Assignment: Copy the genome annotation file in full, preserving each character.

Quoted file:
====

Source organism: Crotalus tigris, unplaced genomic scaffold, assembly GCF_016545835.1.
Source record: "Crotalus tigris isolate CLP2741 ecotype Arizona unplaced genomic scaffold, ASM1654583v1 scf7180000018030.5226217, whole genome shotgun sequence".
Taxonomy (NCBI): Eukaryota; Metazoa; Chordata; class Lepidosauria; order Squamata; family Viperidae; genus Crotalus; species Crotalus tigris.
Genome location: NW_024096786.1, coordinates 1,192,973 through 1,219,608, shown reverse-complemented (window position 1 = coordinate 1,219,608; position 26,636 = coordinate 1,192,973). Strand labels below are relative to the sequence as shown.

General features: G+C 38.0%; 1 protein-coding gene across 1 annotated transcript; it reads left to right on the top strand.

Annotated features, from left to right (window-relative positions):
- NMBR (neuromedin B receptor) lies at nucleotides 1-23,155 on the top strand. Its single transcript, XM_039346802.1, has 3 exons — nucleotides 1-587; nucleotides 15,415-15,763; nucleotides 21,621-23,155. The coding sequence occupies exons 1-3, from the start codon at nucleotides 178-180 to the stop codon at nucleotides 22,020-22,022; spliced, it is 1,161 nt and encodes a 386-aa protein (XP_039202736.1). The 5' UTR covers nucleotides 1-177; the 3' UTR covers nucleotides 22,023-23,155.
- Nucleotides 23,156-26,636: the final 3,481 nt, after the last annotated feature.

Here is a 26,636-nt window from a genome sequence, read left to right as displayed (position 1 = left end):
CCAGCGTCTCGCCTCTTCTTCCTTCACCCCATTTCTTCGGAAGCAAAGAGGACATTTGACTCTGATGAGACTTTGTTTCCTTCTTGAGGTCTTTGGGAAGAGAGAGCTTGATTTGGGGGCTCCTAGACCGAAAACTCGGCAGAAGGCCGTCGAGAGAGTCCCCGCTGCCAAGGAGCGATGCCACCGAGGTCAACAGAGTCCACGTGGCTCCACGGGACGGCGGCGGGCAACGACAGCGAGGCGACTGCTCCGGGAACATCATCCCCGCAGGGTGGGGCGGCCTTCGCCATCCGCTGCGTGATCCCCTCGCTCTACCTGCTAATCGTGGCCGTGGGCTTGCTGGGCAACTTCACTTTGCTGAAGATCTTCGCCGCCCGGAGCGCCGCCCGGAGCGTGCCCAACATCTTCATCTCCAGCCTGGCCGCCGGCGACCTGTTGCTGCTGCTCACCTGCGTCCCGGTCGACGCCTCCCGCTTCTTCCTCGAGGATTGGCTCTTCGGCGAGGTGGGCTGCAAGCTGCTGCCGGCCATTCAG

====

Source organism: Crotalus tigris, unplaced genomic scaffold, assembly GCF_016545835.1.
Source record: "Crotalus tigris isolate CLP2741 ecotype Arizona unplaced genomic scaffold, ASM1654583v1 scf7180000018030.5226217, whole genome shotgun sequence".
Taxonomy (NCBI): Eukaryota; Metazoa; Chordata; class Lepidosauria; order Squamata; family Viperidae; genus Crotalus; species Crotalus tigris.
Genome location: NW_024096786.1, coordinates 1,192,973 through 1,219,608, shown reverse-complemented (window position 1 = coordinate 1,219,608; position 26,636 = coordinate 1,192,973). Strand labels below are relative to the sequence as shown.

General features: G+C 38.0%; 1 protein-coding gene across 1 annotated transcript; it reads left to right on the top strand.

Annotated features, from left to right (window-relative positions):
- NMBR (neuromedin B receptor) lies at nucleotides 1-23,155 on the top strand. Its single transcript, XM_039346802.1, has 3 exons — nucleotides 1-587; nucleotides 15,415-15,763; nucleotides 21,621-23,155. The coding sequence occupies exons 1-3, from the start codon at nucleotides 178-180 to the stop codon at nucleotides 22,020-22,022; spliced, it is 1,161 nt and encodes a 386-aa protein (XP_039202736.1). The 5' UTR covers nucleotides 1-177; the 3' UTR covers nucleotides 22,023-23,155.
- Nucleotides 23,156-26,636: the final 3,481 nt, after the last annotated feature.

Here is a 26,636-nt window from a genome sequence, read left to right as displayed (position 1 = left end):
CCAGCGTCTCGCCTCTTCTTCCTTCACCCCATTTCTTCGGAAGCAAAGAGGACATTTGACTCTGATGAGACTTTGTTTCCTTCTTGAGGTCTTTGGGAAGAGAGAGCTTGATTTGGGGGCTCCTAGACCGAAAACTCGGCAGAAGGCCGTCGAGAGAGTCCCCGCTGCCAAGGAGCGATGCCACCGAGGTCAACAGAGTCCACGTGGCTCCACGGGACGGCGGCGGGCAACGACAGCGAGGCGACTGCTCCGGGAACATCATCCCCGCAGGGTGGGGCGGCCTTCGCCATCCGCTGCGTGATCCCCTCGCTCTACCTGCTAATCGTGGCCGTGGGCTTGCTGGGCAACTTCACTTTGCTGAAGATCTTCGCCGCCCGGAGCGCCGCCCGGAGCGTGCCCAACATCTTCATCTCCAGCCTGGCCGCCGGCGACCTGTTGCTGCTGCTCACCTGCGTCCCGGTCGACGCCTCCCGCTTCTTCCTCGAGGATTGGCTCTTCGGCGAGGTGGGCTGCAAGCTGCTGCCGGCCATTCAG